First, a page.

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RESTAURANTS

Deep Ellum joins list of Boston-area restaurants that have closed amid COVID-19

COVID-19 is transforming the restaurant industry. Here’s an inside look at restaurants that have shut down due to the economic impacts of coronavirus.

A bartender worked the taps at Deep Ellum in Allston in 2007.
A bartender worked the taps at Deep Ellum in Allston in 2007.The Boston Globe/Globe Freelance

The restaurant scene is changing rapidly. Closures are beginning to ramp up. We’re tracking them while interviewing the chef-owners behind the decisions. We’ll modify this list routinely with more insights, updates, and maybe even some hopeful news along the way.

May 30, 2020

Deep Ellum, Allston

Age: 13

Claim to fame: Delicious poutine, strong drinks, and a mellow patio.

Farewell message: Co-owner Max Toste tells the Globe that he needs to “streamline” the business, meaning that the beloved cocktail, craft beer, and comfort-food lair will sign off on June 7.

Silver lining: Sister business Lone Star Taco Bar (with locations in Allston and in Cambridge) will expand into the space.

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Artu, Beacon Hill

Age: 25

Claim to fame: One of the longest-lived restaurants in the neighborhood.

Farewell message: The Italian restaurant will close permanently on May 30, confirmed restaurateur Donato Frattaroli. (Mom Nancy runs the restaurant.) “As much as we love Beacon Hill, it’s a small space. After 25 years, it’s time,” he said, noting that the closure is COVID-19-related.

Silver lining: Artu in the North End continues on. “Artu in the North End is built for takeout,” he says.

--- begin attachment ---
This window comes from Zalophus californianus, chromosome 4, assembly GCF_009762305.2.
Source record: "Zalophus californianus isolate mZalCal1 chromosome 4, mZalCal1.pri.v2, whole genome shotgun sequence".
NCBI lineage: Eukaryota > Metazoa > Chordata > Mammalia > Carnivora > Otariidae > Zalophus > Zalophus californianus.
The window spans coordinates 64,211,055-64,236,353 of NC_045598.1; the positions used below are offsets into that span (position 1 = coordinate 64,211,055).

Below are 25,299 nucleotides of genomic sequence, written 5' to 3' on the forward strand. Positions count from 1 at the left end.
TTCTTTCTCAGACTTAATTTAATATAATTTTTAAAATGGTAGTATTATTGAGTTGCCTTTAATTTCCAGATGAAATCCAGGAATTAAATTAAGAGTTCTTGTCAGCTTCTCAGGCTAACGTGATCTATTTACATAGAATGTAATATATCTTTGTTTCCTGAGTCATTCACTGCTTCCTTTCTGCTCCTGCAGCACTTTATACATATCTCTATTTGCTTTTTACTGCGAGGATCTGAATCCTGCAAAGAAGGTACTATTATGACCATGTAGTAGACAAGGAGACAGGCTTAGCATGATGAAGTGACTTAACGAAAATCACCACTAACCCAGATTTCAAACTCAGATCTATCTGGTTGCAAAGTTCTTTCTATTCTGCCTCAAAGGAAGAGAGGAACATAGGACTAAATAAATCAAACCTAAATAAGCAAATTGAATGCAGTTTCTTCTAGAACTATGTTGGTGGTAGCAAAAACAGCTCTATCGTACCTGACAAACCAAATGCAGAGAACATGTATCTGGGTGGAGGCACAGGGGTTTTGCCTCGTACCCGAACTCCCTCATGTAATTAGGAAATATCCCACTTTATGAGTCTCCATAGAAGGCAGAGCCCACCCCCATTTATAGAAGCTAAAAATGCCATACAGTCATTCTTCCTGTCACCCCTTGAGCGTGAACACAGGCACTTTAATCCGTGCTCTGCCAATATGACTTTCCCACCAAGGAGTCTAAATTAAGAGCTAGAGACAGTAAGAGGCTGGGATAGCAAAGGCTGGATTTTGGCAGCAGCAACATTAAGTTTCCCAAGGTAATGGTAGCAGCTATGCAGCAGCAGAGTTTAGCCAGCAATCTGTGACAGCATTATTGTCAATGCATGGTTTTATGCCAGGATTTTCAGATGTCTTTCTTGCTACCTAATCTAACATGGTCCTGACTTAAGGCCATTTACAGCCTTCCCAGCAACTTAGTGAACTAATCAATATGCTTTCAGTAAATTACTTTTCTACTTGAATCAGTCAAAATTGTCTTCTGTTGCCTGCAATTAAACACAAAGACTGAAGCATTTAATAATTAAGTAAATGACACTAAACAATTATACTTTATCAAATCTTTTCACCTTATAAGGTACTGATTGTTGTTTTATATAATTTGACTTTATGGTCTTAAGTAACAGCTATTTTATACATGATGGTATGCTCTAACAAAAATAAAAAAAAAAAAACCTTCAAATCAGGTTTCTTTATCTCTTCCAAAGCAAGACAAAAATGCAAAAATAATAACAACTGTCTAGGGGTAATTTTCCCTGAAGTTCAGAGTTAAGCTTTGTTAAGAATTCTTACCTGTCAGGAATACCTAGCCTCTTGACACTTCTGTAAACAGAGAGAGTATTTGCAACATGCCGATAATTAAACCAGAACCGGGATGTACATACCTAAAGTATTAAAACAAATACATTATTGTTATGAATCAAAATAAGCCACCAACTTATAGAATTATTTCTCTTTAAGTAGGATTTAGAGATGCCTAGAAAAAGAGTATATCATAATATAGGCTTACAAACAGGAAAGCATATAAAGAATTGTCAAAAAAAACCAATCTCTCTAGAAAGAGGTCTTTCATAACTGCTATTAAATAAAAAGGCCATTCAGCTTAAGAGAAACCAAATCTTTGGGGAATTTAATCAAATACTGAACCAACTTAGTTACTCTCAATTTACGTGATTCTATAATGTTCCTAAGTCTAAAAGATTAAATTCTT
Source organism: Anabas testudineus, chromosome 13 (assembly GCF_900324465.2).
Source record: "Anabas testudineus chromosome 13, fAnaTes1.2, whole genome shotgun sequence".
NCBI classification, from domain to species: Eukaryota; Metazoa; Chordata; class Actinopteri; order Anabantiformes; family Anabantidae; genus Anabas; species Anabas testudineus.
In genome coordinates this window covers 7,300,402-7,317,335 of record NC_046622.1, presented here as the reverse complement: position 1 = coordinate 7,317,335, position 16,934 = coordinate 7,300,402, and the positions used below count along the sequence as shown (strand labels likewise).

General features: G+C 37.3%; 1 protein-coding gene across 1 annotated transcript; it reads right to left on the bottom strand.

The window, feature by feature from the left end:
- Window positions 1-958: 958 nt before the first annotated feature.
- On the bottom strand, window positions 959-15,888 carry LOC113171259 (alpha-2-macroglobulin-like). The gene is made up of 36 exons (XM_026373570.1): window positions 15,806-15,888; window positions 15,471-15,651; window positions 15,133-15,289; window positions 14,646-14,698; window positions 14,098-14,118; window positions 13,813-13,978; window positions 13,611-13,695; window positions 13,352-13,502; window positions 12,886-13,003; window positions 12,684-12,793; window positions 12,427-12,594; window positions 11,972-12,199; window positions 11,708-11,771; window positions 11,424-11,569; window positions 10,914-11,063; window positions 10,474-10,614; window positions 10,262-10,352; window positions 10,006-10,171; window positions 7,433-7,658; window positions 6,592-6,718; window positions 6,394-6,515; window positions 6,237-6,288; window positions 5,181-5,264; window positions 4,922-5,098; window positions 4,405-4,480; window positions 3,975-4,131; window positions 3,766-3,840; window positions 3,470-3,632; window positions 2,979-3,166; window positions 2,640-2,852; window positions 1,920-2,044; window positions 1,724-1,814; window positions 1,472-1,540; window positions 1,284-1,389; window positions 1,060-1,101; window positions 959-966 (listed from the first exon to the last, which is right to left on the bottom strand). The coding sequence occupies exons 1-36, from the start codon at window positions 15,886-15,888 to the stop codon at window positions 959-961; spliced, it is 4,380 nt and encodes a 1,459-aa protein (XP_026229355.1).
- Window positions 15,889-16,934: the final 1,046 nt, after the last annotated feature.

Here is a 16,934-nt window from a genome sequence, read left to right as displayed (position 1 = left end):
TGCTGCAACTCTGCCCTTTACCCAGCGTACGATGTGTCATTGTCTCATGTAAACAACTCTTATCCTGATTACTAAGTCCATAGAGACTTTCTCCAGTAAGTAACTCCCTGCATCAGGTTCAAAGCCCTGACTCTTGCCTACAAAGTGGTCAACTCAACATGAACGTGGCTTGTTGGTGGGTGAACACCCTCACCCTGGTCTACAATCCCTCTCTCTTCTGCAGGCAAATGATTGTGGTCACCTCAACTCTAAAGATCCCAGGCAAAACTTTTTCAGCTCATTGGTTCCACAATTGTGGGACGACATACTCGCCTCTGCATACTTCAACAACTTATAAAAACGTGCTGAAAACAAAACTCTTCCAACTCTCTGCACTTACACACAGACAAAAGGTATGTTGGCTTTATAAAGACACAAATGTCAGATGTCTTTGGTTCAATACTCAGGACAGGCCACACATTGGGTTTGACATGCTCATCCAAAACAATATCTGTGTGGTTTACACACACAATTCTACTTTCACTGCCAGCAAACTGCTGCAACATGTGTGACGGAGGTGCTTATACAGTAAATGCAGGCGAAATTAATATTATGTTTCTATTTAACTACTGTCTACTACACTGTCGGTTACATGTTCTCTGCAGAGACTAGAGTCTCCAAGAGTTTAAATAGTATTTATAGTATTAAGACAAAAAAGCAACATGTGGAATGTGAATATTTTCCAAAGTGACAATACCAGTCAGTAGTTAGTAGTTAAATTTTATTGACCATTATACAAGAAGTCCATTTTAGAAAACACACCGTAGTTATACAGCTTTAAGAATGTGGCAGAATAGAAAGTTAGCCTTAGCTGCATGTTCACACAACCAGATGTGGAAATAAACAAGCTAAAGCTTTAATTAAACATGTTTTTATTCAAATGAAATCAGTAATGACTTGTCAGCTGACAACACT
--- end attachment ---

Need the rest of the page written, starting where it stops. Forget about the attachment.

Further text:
At Artu Restaurant, the meatball panini. The North End location remains open.
At Artu Restaurant, the meatball panini. The North End location remains open.Suzanne Kreiter/Globe staff

The Automatic, Cambridge

Age: 4

Claim to fame: Spicy bar snacks (beef heart skewers, anyone?) and creative cocktails from Dave Cagle, who ran the late, lamented B-Side Lounge. East Coast Grill legend Chris Schlesinger helped with the launch.

Farewell message: “Winter was tough. This is the time of year when our sales double because of the patio. We’re missing out on that, and it carries the whole year, so there’s no way we can reopen,” Cagle told the Globe. “I think this will be a correction for the hospitality industry around town: survival of the fittest."

Silver lining: Cagle also told the Globe that he’s an industry lifer. Hopefully, he’ll resurface elsewhere else (and serve Frito pie).

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Thai Cocktail at Cuchi Cuchi.
Thai Cocktail at Cuchi Cuchi.

Coda, South End

Age: 13

Claim to fame: Comfort food in a prime location, within quick walking distance of the Back Bay and the South End.

Farewell message: According to a rep, the space’s lease was set to expire at year’s end without an option for renewal. “The group made the difficult decision to close their doors earlier than anticipated,” the rep told the Globe, after considering operating costs and the timeline for a safe reopening.

Silver lining: Sister restaurants SRV and the Salty Pig remain open.

Cuchi Cuchi, Cambridge

Age: 19

Claim to fame: Global tapas, moody surroundings, potent drinks, excellent first date potential.

Farewell message: “The fundamental purpose of socializing with food/wine/good company has been obliterated overnight by an unlucky fluke of nature which gives new meaning to ‘survival of the fittest,’” they wrote on social media. “When we can no longer live up to our maxim of ‘2 Kisses & a Hug,’ it’s time to say goodnight.”

Silver lining: The restaurant is selling the unique floral sculptures from its front facade. If you’d like to own a bit of Cambridge restaurant history, visit them on Facebook to inquire.